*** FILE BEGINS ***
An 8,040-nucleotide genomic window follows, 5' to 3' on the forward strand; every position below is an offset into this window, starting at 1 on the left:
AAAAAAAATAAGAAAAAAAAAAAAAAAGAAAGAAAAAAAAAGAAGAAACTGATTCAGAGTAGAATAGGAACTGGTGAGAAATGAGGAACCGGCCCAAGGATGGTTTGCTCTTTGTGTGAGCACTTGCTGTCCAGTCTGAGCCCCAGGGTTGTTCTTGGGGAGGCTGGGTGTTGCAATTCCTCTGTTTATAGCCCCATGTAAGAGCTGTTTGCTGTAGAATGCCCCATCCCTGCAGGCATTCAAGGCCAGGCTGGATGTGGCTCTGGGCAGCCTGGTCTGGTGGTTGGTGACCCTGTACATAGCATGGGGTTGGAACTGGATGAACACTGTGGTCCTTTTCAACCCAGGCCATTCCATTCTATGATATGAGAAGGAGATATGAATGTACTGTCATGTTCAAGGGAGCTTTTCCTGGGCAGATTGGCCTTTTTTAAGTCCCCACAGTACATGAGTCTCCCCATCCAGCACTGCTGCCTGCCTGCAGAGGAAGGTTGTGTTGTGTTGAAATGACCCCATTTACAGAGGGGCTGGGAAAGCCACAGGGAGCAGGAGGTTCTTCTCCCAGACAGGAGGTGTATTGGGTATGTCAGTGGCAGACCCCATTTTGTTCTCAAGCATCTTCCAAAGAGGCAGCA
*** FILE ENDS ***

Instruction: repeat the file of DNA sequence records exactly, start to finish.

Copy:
An 8,040-nucleotide genomic window follows, 5' to 3' on the forward strand; every position below is an offset into this window, starting at 1 on the left:
AAAAAAAATAAGAAAAAAAAAAAAAAAGAAAGAAAAAAAAAGAAGAAACTGATTCAGAGTAGAATAGGAACTGGTGAGAAATGAGGAACCGGCCCAAGGATGGTTTGCTCTTTGTGTGAGCACTTGCTGTCCAGTCTGAGCCCCAGGGTTGTTCTTGGGGAGGCTGGGTGTTGCAATTCCTCTGTTTATAGCCCCATGTAAGAGCTGTTTGCTGTAGAATGCCCCATCCCTGCAGGCATTCAAGGCCAGGCTGGATGTGGCTCTGGGCAGCCTGGTCTGGTGGTTGGTGACCCTGTACATAGCATGGGGTTGGAACTGGATGAACACTGTGGTCCTTTTCAACCCAGGCCATTCCATTCTATGATATGAGAAGGAGATATGAATGTACTGTCATGTTCAAGGGAGCTTTTCCTGGGCAGATTGGCCTTTTTTAAGTCCCCACAGTACATGAGTCTCCCCATCCAGCACTGCTGCCTGCCTGCAGAGGAAGGTTGTGTTGTGTTGAAATGACCCCATTTACAGAGGGGCTGGGAAAGCCACAGGGAGCAGGAGGTTCTTCTCCCAGACAGGAGGTGTATTGGGTATGTCAGTGGCAGACCCCATTTTGTTCTCAAGCATCTTCCAAAGAGGCAGCA